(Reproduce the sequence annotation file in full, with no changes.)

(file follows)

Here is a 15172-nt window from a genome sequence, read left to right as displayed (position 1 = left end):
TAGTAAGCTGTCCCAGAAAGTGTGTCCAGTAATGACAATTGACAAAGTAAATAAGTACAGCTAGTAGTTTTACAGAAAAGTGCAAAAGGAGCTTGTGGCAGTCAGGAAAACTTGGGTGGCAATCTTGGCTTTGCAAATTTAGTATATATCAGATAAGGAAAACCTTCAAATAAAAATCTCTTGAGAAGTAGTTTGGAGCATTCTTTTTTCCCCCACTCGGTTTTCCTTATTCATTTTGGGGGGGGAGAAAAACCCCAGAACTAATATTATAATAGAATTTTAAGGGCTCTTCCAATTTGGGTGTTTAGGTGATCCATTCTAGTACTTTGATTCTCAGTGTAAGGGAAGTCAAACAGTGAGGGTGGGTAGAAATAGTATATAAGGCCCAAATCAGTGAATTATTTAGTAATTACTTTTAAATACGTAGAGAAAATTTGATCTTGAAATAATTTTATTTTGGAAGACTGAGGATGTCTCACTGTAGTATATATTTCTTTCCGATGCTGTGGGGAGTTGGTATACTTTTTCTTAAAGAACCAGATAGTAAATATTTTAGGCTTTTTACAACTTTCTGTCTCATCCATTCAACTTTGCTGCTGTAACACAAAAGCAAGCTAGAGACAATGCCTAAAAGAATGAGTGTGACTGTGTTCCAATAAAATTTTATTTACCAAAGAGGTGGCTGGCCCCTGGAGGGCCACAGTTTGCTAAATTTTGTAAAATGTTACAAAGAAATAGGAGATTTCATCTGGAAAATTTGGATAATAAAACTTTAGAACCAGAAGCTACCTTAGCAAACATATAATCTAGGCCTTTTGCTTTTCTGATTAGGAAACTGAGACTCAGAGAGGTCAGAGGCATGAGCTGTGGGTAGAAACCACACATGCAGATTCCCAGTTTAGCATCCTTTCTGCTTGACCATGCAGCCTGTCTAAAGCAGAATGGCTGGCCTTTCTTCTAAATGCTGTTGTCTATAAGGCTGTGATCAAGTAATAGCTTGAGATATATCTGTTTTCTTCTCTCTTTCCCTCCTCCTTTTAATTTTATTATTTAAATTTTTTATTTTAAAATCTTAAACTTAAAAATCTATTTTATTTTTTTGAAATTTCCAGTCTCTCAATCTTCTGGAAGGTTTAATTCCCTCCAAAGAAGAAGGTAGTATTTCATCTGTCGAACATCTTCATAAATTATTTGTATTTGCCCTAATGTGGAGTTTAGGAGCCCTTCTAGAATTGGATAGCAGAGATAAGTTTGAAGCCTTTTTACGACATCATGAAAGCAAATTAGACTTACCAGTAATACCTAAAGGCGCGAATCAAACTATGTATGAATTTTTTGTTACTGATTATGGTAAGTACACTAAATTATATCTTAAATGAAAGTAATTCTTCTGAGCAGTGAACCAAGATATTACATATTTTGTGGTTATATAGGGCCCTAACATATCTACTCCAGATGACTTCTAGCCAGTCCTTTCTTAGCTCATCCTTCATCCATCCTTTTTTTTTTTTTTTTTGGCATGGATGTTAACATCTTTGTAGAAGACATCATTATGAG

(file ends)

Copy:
Here is a 15172-nt window from a genome sequence, read left to right as displayed (position 1 = left end):
TAGTAAGCTGTCCCAGAAAGTGTGTCCAGTAATGACAATTGACAAAGTAAATAAGTACAGCTAGTAGTTTTACAGAAAAGTGCAAAAGGAGCTTGTGGCAGTCAGGAAAACTTGGGTGGCAATCTTGGCTTTGCAAATTTAGTATATATCAGATAAGGAAAACCTTCAAATAAAAATCTCTTGAGAAGTAGTTTGGAGCATTCTTTTTTCCCCCACTCGGTTTTCCTTATTCATTTTGGGGGGGGAGAAAAACCCCAGAACTAATATTATAATAGAATTTTAAGGGCTCTTCCAATTTGGGTGTTTAGGTGATCCATTCTAGTACTTTGATTCTCAGTGTAAGGGAAGTCAAACAGTGAGGGTGGGTAGAAATAGTATATAAGGCCCAAATCAGTGAATTATTTAGTAATTACTTTTAAATACGTAGAGAAAATTTGATCTTGAAATAATTTTATTTTGGAAGACTGAGGATGTCTCACTGTAGTATATATTTCTTTCCGATGCTGTGGGGAGTTGGTATACTTTTTCTTAAAGAACCAGATAGTAAATATTTTAGGCTTTTTACAACTTTCTGTCTCATCCATTCAACTTTGCTGCTGTAACACAAAAGCAAGCTAGAGACAATGCCTAAAAGAATGAGTGTGACTGTGTTCCAATAAAATTTTATTTACCAAAGAGGTGGCTGGCCCCTGGAGGGCCACAGTTTGCTAAATTTTGTAAAATGTTACAAAGAAATAGGAGATTTCATCTGGAAAATTTGGATAATAAAACTTTAGAACCAGAAGCTACCTTAGCAAACATATAATCTAGGCCTTTTGCTTTTCTGATTAGGAAACTGAGACTCAGAGAGGTCAGAGGCATGAGCTGTGGGTAGAAACCACACATGCAGATTCCCAGTTTAGCATCCTTTCTGCTTGACCATGCAGCCTGTCTAAAGCAGAATGGCTGGCCTTTCTTCTAAATGCTGTTGTCTATAAGGCTGTGATCAAGTAATAGCTTGAGATATATCTGTTTTCTTCTCTCTTTCCCTCCTCCTTTTAATTTTATTATTTAAATTTTTTATTTTAAAATCTTAAACTTAAAAATCTATTTTATTTTTTTGAAATTTCCAGTCTCTCAATCTTCTGGAAGGTTTAATTCCCTCCAAAGAAGAAGGTAGTATTTCATCTGTCGAACATCTTCATAAATTATTTGTATTTGCCCTAATGTGGAGTTTAGGAGCCCTTCTAGAATTGGATAGCAGAGATAAGTTTGAAGCCTTTTTACGACATCATGAAAGCAAATTAGACTTACCAGTAATACCTAAAGGCGCGAATCAAACTATGTATGAATTTTTTGTTACTGATTATGGTAAGTACACTAAATTATATCTTAAATGAAAGTAATTCTTCTGAGCAGTGAACCAAGATATTACATATTTTGTGGTTATATAGGGCCCTAACATATCTACTCCAGATGACTTCTAGCCAGTCCTTTCTTAGCTCATCCTTCATCCATCCTTTTTTTTTTTTTTTTTGGCATGGATGTTAACATCTTTGTAGAAGACATCATTATGAG